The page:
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DPChallenge Forums >> Photography Discussion >> Night Time Photography
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10/14/2008 07:08:04 PM · #1
Does anyone know of any sites that can give some tips and tricks on night time photography? I went out this weekend in the middle of the night, the moon was nice and bright, to get some shots at a lake. I had a really hard time trying to get my shots in focus, so that is one of the main things I am looking for help on. Auto focus doesn't work when it's that dark, and I just couldn't tell when my shots were sharp using manual focus. Any tips?
10/14/2008 07:15:33 PM · #2
This tutorial is really helpful.
//www.dpchallenge.com/tutorial.php?TUTORIAL_ID=49

One additional tip to get focus at night when there are no bright light sources is to use a high powered spotlight (1 million + candlepower). Light up something in the scene, auto focus then turn off the auto focus and shoot away.
10/14/2008 07:15:59 PM · #3
First of all, i assume your are using a tri-pod. (If not...thats the first thing to take care of.)
A trick I use I learned doing video. Find something bright/easy to define, then zoom in all the way. Focus it up using the manual focus ring, then zoom back wide.
10/14/2008 07:22:07 PM · #4
Since you are likely shooting landscape type shots, you can set the camera on manual focus, adjust to infinity and shoot from there.

10/14/2008 07:34:36 PM · #5
The easiest way to focus is to crank up the ISO and shoot test shots, tweaking focus until you get it where you want it. The test shots will also serve to tell you where you need to go to for exposure.
Keep in mind that focusing at infinity doesn't mean moving the focus ring all the way to the end of travel. You'll actually be "beyond" infinity focus at that point. You need to test and tweak.
10/14/2008 10:30:26 PM · #6
Originally posted by superclary:

A trick I use I learned doing video. Find something bright/easy to define, then zoom in all the way. Focus it up using the manual focus ring, then zoom back wide.


I'm assuming that you can also use auto focus at this point as well? Is the infinity mark zoomed in the same as zoomed out? I'm curious because I've done some night photography and always had trouble with getting stuff sharp (basically I just learned by trial and error, and I know I could be doing even better).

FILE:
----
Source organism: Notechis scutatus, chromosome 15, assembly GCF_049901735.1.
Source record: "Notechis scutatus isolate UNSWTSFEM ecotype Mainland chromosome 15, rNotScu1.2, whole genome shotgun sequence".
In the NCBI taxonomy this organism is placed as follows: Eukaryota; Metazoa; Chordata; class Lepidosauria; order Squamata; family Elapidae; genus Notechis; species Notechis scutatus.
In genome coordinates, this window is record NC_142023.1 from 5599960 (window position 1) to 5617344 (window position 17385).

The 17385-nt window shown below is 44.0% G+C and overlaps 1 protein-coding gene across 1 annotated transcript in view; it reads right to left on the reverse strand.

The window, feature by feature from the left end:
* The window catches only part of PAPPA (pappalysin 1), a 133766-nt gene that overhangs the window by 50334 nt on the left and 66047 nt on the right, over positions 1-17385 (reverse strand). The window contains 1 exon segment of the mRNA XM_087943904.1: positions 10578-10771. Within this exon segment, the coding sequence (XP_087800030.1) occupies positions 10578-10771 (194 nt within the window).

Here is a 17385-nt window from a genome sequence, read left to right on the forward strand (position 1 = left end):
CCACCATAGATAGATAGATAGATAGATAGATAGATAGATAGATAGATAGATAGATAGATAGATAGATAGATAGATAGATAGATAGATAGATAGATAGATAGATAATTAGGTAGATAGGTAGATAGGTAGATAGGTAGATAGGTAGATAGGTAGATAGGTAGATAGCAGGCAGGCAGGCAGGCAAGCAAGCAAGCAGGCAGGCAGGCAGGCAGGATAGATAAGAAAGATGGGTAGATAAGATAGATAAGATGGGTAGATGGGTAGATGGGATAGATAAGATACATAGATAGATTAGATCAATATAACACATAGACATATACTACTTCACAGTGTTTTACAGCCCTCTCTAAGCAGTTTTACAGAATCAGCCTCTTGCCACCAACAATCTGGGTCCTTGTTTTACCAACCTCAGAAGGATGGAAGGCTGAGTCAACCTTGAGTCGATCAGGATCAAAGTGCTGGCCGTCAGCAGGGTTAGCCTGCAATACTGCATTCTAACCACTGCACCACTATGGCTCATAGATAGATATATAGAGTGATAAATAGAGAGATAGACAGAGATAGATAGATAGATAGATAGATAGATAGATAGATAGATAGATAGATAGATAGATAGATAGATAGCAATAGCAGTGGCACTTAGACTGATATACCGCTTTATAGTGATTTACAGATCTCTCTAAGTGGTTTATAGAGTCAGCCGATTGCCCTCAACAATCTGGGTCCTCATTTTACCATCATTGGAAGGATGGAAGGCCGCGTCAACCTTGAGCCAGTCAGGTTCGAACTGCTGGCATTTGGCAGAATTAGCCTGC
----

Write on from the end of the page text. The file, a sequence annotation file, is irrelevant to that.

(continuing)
10/14/2008 10:40:55 PM · #7
Originally posted by Dudski:

Originally posted by superclary:

A trick I use I learned doing video. Find something bright/easy to define, then zoom in all the way. Focus it up using the manual focus ring, then zoom back wide.


I'm assuming that you can also use auto focus at this point as well? Is the infinity mark zoomed in the same as zoomed out? I'm curious because I've done some night photography and always had trouble with getting stuff sharp (basically I just learned by trial and error, and I know I could be doing even better).


Depends on the lens... better lenses are often "parfocal" which means the focus distance remains the same during zooming. Some lenses are not parfocal.
Best practice is to focus at the zoom setting you will be using. And yes, using a bright point light source is a good idea. AF may work, but manual focus checked by zooming the display is the surest bet.
10/14/2008 10:41:03 PM · #8
Originally posted by kirbic:

The easiest way to focus is to crank up the ISO and shoot test shots, tweaking focus until you get it where you want it. The test shots will also serve to tell you where you need to go to for exposure.
Keep in mind that focusing at infinity doesn't mean moving the focus ring all the way to the end of travel. You'll actually be "beyond" infinity focus at that point. You need to test and tweak.


Also, I think, temperature can affect exactly where that point is. At least I've heard that. It could be wrong.
10/14/2008 11:21:24 PM · #9
Almost every lens makes softer looking photos when you are shooting wide open aperture too, which you may be seeing in the results. If you are shooting stopped down to get the aperture "stars", you may be getting some softness in focus from doing that too. Lenses tend to work best in the mid apertures.

At night, there is still heat rising from the ground, which can cause some blur in the longer exposures that are needed to get the shots.

The moon moves pretty fast too, and you can see that in exposures over 1/2 sec or so, in the sharpness of the moon's features.
10/27/2008 11:46:48 PM · #10
Hi
I was taught with film in this area, so iso 800 up to 1600 set focus to infinity then slightly back, if your moving about in the dark tape your settings as not to knock them.
Then work out how long your exposures need to be, moon light 30 seconds, with no moon then use ambient light, if you dont have that, take one at 60 secs one at 2mins one at 3 mins etc.
Once you get the idea of it, you think you were shooting these pictures in day light, good luck and enjoy **forgot to say you need your lens set on manual focus, tripod and remote** Also practice in your back garden on your home, get some one to walk in the exposure you get a ghost like figure in the pic...Try different exposure times and write down if the moon was full/half ect and you will begin to understand this process

Message edited by author 2008-10-27 23:52:05.
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